Agriculture franchising next sunrise industry
Agriculture franchising can be the next sunrise industry. It deserves all the exposure and support the Department of Agriculture (DA) can give—especially with a new business and job-oriented secretary and a supportive Senate that is now deliberating on a bigger industry budget of P167.5 billion.
According to Investopedia, “A franchise is a type of license that grants a franchisee access to a franchisor’s proprietary business knowledge, processes, and trademark under the franchisor’s business name.”
Today, franchising contributes 7.8 percent to our gross domestic product (GDP). Franchised businesses are mostly in food (44 percent), retail (28 percent) and services (27 percent).
Last November 7, the AgriBusiness and Development Foundation (ABCD), in partnership with the Management Association of the Philippines (MAP), held its agriculture business and technology forum. A project started by Ramon Ilusorio and Bernadette Yap, ABCD has been holding a forum every week for the last 18 years. It also has a youth-oriented board led by Julius Barcelona.
Sammy Lim and Alegria “Bing” Limjoco founded the franchising industry in the Philippines. During the forum, Limjoco, also the former president of the Philippine Chamber of Commerce and Industry (PCCI), identified the unique benefits of agriculture franchising.
For the franchisor, it is a method that allows a business owner to grow a successful business using other people’s money, time and network. For the franchisee, it is an effective way to start a business with a higher success rate compared to starting a business from scratch.
A successful agriculture financing case was presented by Hannah Mamon. Having worked for 13 years in one of the biggest fast-food company that grew from franchising, Mamon saw an opportunity for a business that promotes healthy food.
She initially planned for outlets bearing the “Barefoot” brand. With help from Limjoco on franchising technology, Mamon has since opened 200 branches nationwide. Her mission is “to provide extraordinary experience in food and beverage, while having a continuous and sustainable impact on the community by promoting local farm products to the world.”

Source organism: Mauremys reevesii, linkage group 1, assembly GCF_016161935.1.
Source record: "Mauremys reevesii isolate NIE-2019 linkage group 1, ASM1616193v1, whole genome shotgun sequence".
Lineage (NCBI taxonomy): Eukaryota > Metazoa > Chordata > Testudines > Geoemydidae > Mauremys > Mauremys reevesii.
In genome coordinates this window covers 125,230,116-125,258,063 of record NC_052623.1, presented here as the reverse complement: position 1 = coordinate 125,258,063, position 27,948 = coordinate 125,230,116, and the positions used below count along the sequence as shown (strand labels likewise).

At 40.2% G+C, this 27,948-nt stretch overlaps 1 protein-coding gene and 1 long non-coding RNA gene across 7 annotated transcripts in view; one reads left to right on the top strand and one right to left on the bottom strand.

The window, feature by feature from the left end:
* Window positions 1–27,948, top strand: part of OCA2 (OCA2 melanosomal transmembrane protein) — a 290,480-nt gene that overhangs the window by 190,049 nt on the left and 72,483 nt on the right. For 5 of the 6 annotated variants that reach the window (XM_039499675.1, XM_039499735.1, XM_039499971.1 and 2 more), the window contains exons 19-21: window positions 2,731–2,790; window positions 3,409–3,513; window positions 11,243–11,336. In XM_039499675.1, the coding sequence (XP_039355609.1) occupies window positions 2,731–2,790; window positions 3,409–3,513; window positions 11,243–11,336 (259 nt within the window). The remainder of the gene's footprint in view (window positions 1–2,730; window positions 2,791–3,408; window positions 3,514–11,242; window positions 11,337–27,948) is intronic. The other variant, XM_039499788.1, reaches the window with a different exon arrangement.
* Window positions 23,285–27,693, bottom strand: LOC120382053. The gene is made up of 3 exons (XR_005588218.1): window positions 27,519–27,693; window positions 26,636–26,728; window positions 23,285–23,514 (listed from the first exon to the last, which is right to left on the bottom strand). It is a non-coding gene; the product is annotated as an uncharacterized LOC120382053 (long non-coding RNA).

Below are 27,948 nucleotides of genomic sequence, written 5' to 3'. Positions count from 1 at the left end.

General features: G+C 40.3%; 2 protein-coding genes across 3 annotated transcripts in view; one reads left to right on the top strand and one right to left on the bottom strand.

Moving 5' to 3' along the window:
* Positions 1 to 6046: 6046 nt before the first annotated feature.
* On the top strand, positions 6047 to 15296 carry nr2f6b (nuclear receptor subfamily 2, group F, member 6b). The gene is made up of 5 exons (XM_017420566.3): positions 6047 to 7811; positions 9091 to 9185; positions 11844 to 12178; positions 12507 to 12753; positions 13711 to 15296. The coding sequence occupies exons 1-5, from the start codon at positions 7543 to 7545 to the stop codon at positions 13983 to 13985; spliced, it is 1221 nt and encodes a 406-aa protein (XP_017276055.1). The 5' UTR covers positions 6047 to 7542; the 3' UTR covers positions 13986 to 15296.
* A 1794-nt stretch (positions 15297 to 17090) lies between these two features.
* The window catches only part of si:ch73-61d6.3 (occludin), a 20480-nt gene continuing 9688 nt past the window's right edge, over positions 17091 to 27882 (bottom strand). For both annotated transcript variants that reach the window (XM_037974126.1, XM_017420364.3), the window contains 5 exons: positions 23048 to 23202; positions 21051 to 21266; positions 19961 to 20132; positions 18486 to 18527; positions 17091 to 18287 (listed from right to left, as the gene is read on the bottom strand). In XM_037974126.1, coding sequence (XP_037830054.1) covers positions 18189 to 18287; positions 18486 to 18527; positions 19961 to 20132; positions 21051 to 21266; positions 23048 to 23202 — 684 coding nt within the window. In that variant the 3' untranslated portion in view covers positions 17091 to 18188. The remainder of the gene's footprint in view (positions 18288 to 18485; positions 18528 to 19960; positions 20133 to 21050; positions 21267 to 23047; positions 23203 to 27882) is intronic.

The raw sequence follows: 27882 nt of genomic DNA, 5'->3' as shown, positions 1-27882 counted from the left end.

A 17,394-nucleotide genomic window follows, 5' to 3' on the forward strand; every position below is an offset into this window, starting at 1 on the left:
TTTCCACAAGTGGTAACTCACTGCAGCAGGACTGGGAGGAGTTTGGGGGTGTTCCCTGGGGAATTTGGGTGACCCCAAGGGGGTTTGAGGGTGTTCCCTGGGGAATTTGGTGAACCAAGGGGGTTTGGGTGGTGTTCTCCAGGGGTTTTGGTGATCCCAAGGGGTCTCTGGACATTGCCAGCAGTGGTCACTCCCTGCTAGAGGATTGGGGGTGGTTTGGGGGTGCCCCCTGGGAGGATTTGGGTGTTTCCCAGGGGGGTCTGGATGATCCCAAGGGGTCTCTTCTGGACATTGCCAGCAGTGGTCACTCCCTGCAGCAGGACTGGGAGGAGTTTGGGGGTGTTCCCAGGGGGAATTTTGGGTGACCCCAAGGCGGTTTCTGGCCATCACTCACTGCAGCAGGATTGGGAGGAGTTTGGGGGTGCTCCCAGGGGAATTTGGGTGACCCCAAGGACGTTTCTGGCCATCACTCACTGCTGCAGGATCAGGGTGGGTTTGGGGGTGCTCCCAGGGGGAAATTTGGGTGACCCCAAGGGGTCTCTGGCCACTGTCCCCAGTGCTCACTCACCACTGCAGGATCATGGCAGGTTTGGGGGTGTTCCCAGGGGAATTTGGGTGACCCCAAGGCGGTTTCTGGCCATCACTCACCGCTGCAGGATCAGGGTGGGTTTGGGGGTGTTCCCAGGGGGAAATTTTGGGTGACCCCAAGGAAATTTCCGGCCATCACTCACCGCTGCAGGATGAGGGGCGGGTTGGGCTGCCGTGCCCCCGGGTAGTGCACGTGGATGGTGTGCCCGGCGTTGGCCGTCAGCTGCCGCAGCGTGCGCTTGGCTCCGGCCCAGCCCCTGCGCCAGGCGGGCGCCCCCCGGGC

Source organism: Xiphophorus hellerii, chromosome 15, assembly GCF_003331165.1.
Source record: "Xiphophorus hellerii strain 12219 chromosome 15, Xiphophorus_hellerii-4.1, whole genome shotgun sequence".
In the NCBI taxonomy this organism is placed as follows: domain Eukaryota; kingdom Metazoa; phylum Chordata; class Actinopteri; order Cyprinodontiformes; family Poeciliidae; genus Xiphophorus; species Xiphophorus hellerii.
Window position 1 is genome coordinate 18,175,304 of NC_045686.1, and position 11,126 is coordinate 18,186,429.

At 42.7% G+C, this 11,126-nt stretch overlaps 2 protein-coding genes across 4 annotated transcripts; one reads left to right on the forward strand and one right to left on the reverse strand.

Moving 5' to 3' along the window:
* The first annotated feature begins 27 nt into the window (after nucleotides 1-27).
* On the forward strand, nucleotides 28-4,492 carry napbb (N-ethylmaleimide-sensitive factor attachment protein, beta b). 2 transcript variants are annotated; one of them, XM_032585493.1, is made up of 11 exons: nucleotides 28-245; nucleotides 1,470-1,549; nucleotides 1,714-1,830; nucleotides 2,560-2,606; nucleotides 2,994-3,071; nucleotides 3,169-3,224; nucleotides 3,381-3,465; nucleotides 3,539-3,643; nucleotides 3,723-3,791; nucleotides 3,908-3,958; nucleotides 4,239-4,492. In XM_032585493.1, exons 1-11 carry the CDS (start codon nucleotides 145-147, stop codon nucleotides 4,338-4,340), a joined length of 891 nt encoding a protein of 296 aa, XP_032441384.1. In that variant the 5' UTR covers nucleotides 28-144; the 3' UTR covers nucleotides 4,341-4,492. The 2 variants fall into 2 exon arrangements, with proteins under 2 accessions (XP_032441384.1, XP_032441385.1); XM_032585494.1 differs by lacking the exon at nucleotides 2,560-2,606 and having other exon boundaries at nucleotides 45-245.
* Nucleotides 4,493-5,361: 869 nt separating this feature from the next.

Though Mamon started her business for personal reasons, her purpose evolved to helping others. She wanted to contribute to her community by “inspiring Filipinos to turn idle lands into sustainable farms with assurance of market. If we made use of our local resources and create extraordinary local products, the Filipinos should not be poor.”
Mamon’s franchisees give seeds to farmers to secure the supply of the franchisees’ products. They also share the right production technology and give them buying agreements. For example, for every five franchisees who sell guyabano, they develop one hectare for guyabano. With the outreach, idle lands thus turn into productive enterprises, thereby contributing to poverty reduction.
Limjoco cited “Potato Corner” as another franchising success story. Due to correct financing technology, “Potato Corner” now has more than 1,000 outlets in the Philippines and is present in six continents.
Based on experience, Limjoco proposed four strategic actions: “First, an information and education campaign on how the agriculture sector can use franchising as a tool for growth and raising standards. Second, capacity building for farmers. Third, government support to the agriculture sector to enable it to increase the quality and quantity of yield. Fourth, a holistic development plan.”
For the fourth, Limjoco cited for example that the Ministry of Agriculture in Korea supports food franchises in international shows to promote Korean cuisine.
With government and private support, agriculture financing can indeed become a sunrise industry that will bring light, hope and progress to our neglected farmers and fisherfolk.